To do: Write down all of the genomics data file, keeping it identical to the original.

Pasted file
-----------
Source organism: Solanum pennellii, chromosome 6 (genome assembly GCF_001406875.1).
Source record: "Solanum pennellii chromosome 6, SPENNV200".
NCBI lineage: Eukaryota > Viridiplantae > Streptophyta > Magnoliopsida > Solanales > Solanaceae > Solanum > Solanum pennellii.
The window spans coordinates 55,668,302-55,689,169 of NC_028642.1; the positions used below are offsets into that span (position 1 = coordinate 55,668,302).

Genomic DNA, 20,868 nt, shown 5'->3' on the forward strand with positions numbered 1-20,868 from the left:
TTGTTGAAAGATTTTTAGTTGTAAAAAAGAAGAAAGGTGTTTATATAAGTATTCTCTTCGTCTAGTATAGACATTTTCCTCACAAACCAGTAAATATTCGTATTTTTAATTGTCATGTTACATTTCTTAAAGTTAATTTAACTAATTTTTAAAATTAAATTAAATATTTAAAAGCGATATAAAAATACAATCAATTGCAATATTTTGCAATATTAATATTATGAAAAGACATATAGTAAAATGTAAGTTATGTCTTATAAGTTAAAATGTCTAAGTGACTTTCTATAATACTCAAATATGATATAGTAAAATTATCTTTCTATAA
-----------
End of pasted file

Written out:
Source organism: Solanum pennellii, chromosome 6 (genome assembly GCF_001406875.1).
Source record: "Solanum pennellii chromosome 6, SPENNV200".
NCBI lineage: Eukaryota > Viridiplantae > Streptophyta > Magnoliopsida > Solanales > Solanaceae > Solanum > Solanum pennellii.
The window spans coordinates 55,668,302-55,689,169 of NC_028642.1; the positions used below are offsets into that span (position 1 = coordinate 55,668,302).

Genomic DNA, 20,868 nt, shown 5'->3' on the forward strand with positions numbered 1-20,868 from the left:
TTGTTGAAAGATTTTTAGTTGTAAAAAAGAAGAAAGGTGTTTATATAAGTATTCTCTTCGTCTAGTATAGACATTTTCCTCACAAACCAGTAAATATTCGTATTTTTAATTGTCATGTTACATTTCTTAAAGTTAATTTAACTAATTTTTAAAATTAAATTAAATATTTAAAAGCGATATAAAAATACAATCAATTGCAATATTTTGCAATATTAATATTATGAAAAGACATATAGTAAAATGTAAGTTATGTCTTATAAGTTAAAATGTCTAAGTGACTTTCTATAATACTCAAATATGATATAGTAAAATTATCTTTCTATAA